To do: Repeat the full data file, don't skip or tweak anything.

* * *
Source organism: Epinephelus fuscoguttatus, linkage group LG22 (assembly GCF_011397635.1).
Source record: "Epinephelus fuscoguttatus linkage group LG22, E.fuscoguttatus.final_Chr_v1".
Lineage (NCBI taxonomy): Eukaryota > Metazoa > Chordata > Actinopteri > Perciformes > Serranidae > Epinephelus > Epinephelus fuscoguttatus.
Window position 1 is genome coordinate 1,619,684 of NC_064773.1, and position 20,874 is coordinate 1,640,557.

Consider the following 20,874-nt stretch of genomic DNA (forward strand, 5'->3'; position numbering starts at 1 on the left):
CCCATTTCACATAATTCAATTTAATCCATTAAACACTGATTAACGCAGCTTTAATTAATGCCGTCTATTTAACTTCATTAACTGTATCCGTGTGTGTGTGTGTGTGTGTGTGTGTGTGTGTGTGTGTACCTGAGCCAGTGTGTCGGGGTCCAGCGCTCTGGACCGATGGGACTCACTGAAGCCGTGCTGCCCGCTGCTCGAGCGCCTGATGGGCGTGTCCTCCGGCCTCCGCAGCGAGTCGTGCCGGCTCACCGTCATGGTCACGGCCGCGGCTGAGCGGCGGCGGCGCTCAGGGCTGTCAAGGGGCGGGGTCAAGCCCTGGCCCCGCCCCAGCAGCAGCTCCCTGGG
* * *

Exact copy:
Source organism: Epinephelus fuscoguttatus, linkage group LG22 (assembly GCF_011397635.1).
Source record: "Epinephelus fuscoguttatus linkage group LG22, E.fuscoguttatus.final_Chr_v1".
Lineage (NCBI taxonomy): Eukaryota > Metazoa > Chordata > Actinopteri > Perciformes > Serranidae > Epinephelus > Epinephelus fuscoguttatus.
Window position 1 is genome coordinate 1,619,684 of NC_064773.1, and position 20,874 is coordinate 1,640,557.

Consider the following 20,874-nt stretch of genomic DNA (forward strand, 5'->3'; position numbering starts at 1 on the left):
CCCATTTCACATAATTCAATTTAATCCATTAAACACTGATTAACGCAGCTTTAATTAATGCCGTCTATTTAACTTCATTAACTGTATCCGTGTGTGTGTGTGTGTGTGTGTGTGTGTGTGTGTGTGTACCTGAGCCAGTGTGTCGGGGTCCAGCGCTCTGGACCGATGGGACTCACTGAAGCCGTGCTGCCCGCTGCTCGAGCGCCTGATGGGCGTGTCCTCCGGCCTCCGCAGCGAGTCGTGCCGGCTCACCGTCATGGTCACGGCCGCGGCTGAGCGGCGGCGGCGCTCAGGGCTGTCAAGGGGCGGGGTCAAGCCCTGGCCCCGCCCCAGCAGCAGCTCCCTGGG